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Africa may have reached the pandemic's holy grail

A student washes her hands before entering a classroom at a school in Blantyre, Malawi, in March 2021. Top scientists say that many African countries, including Malawi, appear to have already arrived at a substantially less threatening stage of the coronavirus pandemic.
Joseph Mizere/Xinhua News Agency/Getty Images
A student washes her hands before entering a classroom at a school in Blantyre, Malawi, in March 2021. Top scientists say that many African countries, including Malawi, appear to have already arrived at a substantially less threatening stage of the coronavirus pandemic.

When the results of his study came in, Kondwani Jambo was stunned.

He's an immunologist in Malawi. And last year he had set out to determine just how many people in his country had been infected with the coronavirus since the pandemic began.

Jambo, who works for the Malawi-Liverpool-Wellcome Trust Clinical Research Programme, knew the total number of cases was going to be higher than the official numbers. But his study revealed that the scale of spread was beyond anything he had anticipated — with a huge majority of Malawians infected long before the omicron variant emerged. "I was very shocked," he says.

Most important, he says, the finding suggests that it has now been months since Malawi entered something akin to what many countries still struggling with massive omicron waves consider the holy grail: the endemic stage of the pandemic, in which the coronavirus becomes a more predictable seasonal bug like the flu or common cold.

In fact, top scientists in Africa say Malawi is just one of many countries on the continent that appear to have already reached — if not quite endemicity — at least a substantially less threatening stage, as evidenced by both studies of the population's prior exposure to the coronavirus and its experience with the omicron variant.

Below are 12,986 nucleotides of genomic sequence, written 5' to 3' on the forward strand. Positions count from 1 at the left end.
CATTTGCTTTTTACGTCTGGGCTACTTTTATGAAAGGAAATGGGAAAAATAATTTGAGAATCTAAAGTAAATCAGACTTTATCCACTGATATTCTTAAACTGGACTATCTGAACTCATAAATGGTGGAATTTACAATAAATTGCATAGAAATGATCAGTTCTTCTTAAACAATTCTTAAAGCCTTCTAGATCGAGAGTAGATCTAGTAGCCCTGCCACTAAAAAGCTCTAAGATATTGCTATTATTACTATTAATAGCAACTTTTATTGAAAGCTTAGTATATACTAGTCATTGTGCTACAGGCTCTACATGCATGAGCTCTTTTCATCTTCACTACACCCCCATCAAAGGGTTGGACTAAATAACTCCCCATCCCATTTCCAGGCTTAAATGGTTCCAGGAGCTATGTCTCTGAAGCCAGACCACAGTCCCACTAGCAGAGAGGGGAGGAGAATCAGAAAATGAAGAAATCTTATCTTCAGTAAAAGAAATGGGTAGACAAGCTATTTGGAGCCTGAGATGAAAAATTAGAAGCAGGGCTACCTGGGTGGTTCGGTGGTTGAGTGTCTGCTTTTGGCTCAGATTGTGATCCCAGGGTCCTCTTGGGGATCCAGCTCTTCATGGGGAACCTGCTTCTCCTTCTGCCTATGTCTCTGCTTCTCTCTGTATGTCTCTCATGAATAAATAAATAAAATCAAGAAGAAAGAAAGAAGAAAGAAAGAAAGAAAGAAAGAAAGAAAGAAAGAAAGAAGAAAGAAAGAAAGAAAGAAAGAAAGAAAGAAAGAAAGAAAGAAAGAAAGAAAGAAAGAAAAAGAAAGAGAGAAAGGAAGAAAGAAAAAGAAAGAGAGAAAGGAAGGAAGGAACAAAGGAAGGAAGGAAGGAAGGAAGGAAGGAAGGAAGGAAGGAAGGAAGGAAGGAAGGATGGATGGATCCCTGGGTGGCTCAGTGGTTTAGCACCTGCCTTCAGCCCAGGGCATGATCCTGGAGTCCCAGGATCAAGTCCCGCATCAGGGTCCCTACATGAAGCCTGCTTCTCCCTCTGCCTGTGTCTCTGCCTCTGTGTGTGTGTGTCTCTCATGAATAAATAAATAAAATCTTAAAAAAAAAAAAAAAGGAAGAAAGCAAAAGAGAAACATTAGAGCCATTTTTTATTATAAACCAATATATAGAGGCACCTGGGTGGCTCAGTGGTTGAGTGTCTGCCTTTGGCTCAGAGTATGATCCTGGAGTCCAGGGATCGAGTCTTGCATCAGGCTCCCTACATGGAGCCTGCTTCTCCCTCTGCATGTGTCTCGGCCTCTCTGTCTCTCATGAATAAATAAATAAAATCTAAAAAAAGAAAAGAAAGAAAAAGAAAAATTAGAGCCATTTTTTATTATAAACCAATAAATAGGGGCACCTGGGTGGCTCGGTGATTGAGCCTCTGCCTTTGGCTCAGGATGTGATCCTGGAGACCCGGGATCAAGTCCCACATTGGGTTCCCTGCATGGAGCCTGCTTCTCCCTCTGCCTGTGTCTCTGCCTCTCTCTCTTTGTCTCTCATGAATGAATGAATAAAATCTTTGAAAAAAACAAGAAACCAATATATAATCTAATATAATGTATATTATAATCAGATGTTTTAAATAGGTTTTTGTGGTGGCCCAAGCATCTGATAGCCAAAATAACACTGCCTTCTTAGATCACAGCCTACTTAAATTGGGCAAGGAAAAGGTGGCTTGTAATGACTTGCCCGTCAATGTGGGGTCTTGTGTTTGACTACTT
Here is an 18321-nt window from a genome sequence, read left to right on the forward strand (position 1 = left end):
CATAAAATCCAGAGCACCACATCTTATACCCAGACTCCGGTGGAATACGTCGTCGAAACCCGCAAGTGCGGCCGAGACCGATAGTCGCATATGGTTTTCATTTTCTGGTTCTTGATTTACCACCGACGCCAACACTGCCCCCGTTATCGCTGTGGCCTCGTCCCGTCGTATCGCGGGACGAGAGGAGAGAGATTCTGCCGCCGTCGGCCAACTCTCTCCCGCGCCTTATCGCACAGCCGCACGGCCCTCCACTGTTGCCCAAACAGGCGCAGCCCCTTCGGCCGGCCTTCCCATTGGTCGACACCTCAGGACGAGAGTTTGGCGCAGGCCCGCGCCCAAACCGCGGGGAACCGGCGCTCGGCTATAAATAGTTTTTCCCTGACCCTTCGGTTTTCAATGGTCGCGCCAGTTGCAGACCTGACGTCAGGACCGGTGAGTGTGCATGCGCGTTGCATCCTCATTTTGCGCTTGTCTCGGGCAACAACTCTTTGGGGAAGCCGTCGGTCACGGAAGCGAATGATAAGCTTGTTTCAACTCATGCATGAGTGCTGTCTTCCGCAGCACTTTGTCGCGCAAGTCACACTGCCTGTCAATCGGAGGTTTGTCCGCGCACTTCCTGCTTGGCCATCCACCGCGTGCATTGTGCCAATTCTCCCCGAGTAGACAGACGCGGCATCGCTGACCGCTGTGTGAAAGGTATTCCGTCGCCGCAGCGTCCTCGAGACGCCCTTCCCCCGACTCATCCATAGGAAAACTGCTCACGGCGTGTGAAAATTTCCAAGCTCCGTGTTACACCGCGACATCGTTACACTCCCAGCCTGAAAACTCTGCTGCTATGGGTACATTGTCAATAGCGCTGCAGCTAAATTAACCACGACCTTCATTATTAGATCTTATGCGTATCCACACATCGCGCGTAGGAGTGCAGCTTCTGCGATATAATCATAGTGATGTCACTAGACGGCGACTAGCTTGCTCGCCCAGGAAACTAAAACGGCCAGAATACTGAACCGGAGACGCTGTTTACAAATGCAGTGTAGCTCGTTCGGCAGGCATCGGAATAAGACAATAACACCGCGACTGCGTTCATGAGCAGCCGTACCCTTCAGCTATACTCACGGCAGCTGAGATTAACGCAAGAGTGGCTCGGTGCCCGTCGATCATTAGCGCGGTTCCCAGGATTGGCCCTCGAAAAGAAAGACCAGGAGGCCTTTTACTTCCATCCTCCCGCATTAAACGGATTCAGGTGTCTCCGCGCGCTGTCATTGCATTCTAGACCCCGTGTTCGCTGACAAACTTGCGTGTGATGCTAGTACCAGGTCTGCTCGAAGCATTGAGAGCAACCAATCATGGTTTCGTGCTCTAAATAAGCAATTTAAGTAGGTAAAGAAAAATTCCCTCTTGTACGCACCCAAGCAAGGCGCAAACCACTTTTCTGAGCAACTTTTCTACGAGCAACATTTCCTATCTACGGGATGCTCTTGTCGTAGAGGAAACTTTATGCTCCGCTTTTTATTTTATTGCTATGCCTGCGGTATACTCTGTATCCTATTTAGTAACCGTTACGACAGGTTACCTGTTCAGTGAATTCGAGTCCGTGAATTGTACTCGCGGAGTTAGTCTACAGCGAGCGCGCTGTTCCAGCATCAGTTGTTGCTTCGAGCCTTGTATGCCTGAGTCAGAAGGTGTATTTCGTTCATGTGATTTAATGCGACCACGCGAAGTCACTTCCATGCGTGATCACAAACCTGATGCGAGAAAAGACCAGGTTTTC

The Malawi mystery

To understand how these scientists have come to hold this view, it helps to first consider what the pandemic has looked like in a country such as Malawi.

Before the omicron wave, Malawi didn't seem to have been hit too hard by COVID-19. Even by July of last year, when Malawi had already gone through several waves of the coronavirus, Jambo says it appeared that only a tiny share of Malawians had been infected.

"Probably less than 10% [of the population], if we look at the number of individuals that have tested positive," says Jambo.

The number of people turning up in hospitals was also quite low — even during the peak of each successive COVID-19 wave in Malawi.

Jambo knew this likely masked what had really been going on in Malawi. The country's population is very young — it has a median age of around 18, he notes. This suggests most infections prior to omicron's arrival were probably asymptomatic ones unlikely to show up in official tallies. People wouldn't have felt sick enough to go to the hospital. And coronavirus tests were in short supply in the country and therefore were generally used only for people with severe symptoms or who needed tests for travel.

So to fill in the true picture, Jambo and his collaborators turned to another potential source of information: a repository of blood samples that had been collected from Malawians month after month by the national blood bank. And they checked how many of those samples had antibodies for the coronavirus. Their finding: By the start of Malawi's third COVID-19 wave with the delta variant last summer, as much as 80% of the population had already been infected with some strain of the coronavirus.

"There was absolutely no way we would have guessed that this thing had spread that much," says Jambo.